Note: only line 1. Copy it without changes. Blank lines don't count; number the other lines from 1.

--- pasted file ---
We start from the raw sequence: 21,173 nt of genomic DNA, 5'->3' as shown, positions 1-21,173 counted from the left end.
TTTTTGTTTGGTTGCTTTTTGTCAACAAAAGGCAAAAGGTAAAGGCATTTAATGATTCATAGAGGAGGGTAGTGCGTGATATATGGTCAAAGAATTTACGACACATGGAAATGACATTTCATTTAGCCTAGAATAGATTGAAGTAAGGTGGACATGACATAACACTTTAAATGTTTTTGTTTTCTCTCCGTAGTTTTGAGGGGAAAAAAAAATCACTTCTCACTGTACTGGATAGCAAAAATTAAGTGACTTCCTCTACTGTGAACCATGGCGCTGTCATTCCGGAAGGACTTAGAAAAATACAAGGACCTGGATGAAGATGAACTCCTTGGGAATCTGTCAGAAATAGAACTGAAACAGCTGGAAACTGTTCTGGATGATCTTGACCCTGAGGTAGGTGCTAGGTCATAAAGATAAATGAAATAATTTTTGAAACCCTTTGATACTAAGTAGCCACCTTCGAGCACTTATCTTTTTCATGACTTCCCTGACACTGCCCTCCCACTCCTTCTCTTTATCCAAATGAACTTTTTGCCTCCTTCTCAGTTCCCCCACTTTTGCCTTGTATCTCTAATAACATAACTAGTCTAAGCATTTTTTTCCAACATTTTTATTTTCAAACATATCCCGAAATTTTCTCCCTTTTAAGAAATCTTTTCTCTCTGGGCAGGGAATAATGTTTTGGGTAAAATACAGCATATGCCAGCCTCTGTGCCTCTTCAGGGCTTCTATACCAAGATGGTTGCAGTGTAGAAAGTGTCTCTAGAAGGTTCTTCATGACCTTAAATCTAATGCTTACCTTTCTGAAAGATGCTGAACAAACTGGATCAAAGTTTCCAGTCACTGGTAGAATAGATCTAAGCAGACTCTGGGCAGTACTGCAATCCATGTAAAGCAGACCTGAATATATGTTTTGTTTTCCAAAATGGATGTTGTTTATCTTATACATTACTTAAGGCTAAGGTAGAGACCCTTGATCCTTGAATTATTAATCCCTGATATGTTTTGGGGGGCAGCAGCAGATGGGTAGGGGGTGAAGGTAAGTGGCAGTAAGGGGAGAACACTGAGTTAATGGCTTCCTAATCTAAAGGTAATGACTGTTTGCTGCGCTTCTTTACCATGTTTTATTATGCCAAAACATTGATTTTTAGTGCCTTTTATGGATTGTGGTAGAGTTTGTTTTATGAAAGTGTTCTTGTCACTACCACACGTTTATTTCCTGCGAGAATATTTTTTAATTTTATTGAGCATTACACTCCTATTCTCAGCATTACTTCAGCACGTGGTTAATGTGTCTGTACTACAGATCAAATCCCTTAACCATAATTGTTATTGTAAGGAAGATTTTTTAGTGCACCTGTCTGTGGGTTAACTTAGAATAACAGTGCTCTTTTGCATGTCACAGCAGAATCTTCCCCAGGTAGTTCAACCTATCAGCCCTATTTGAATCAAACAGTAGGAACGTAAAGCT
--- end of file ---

We start from the raw sequence: 21,173 nt of genomic DNA, 5'->3' as shown, positions 1-21,173 counted from the left end.